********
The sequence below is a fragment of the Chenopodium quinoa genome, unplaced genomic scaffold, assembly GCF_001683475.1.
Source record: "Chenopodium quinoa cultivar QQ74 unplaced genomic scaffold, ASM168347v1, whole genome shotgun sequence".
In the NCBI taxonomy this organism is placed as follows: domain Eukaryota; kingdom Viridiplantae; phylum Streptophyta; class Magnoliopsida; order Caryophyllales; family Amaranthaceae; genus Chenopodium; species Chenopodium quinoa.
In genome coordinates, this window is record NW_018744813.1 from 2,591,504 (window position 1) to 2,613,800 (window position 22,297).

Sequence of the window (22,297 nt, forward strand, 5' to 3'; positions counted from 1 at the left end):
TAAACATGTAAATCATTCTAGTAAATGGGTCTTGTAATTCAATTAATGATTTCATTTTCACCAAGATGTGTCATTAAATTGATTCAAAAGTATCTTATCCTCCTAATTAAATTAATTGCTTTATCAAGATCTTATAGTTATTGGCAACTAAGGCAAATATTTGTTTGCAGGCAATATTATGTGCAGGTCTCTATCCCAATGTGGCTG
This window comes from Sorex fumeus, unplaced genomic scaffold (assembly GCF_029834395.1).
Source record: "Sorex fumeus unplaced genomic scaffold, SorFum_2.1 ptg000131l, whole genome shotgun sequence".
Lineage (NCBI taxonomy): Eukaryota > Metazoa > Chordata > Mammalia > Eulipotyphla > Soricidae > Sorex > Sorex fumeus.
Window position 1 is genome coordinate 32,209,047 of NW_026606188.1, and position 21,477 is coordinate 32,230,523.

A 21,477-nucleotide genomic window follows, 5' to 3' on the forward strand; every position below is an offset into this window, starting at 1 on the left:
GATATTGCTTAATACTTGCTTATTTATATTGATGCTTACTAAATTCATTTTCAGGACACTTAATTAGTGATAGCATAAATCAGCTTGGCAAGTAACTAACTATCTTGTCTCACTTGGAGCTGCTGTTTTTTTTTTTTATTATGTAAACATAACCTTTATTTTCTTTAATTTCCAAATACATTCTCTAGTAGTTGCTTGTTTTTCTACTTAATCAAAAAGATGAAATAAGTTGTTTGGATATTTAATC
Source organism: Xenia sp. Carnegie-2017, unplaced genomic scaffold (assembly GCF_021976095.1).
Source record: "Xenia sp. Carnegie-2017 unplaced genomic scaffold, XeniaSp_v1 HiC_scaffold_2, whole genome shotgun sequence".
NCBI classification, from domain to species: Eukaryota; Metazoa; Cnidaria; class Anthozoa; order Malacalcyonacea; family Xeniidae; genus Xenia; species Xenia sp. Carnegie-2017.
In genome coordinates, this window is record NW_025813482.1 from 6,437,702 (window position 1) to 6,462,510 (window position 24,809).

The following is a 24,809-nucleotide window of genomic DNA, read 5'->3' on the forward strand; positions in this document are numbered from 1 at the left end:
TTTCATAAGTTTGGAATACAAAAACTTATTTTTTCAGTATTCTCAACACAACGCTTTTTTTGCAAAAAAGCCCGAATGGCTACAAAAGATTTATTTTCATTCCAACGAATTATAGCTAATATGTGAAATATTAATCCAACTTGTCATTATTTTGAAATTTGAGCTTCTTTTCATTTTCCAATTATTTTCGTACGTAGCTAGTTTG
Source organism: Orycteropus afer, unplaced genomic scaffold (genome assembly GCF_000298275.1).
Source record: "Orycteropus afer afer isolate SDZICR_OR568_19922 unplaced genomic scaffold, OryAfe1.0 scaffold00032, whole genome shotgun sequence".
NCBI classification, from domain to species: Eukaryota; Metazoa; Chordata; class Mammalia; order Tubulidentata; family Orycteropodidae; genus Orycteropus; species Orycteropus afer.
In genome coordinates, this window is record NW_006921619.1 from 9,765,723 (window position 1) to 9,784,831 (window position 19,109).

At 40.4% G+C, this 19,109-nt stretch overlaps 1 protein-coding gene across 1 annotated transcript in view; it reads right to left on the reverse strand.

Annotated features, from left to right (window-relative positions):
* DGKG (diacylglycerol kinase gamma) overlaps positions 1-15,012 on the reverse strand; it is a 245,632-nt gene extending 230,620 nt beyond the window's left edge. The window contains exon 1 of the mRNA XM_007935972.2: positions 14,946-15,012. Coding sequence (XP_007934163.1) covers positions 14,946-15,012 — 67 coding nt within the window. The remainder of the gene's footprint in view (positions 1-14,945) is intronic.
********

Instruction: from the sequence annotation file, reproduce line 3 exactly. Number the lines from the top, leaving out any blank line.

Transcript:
In the NCBI taxonomy this organism is placed as follows: domain Eukaryota; kingdom Viridiplantae; phylum Streptophyta; class Magnoliopsida; order Caryophyllales; family Amaranthaceae; genus Chenopodium; species Chenopodium quinoa.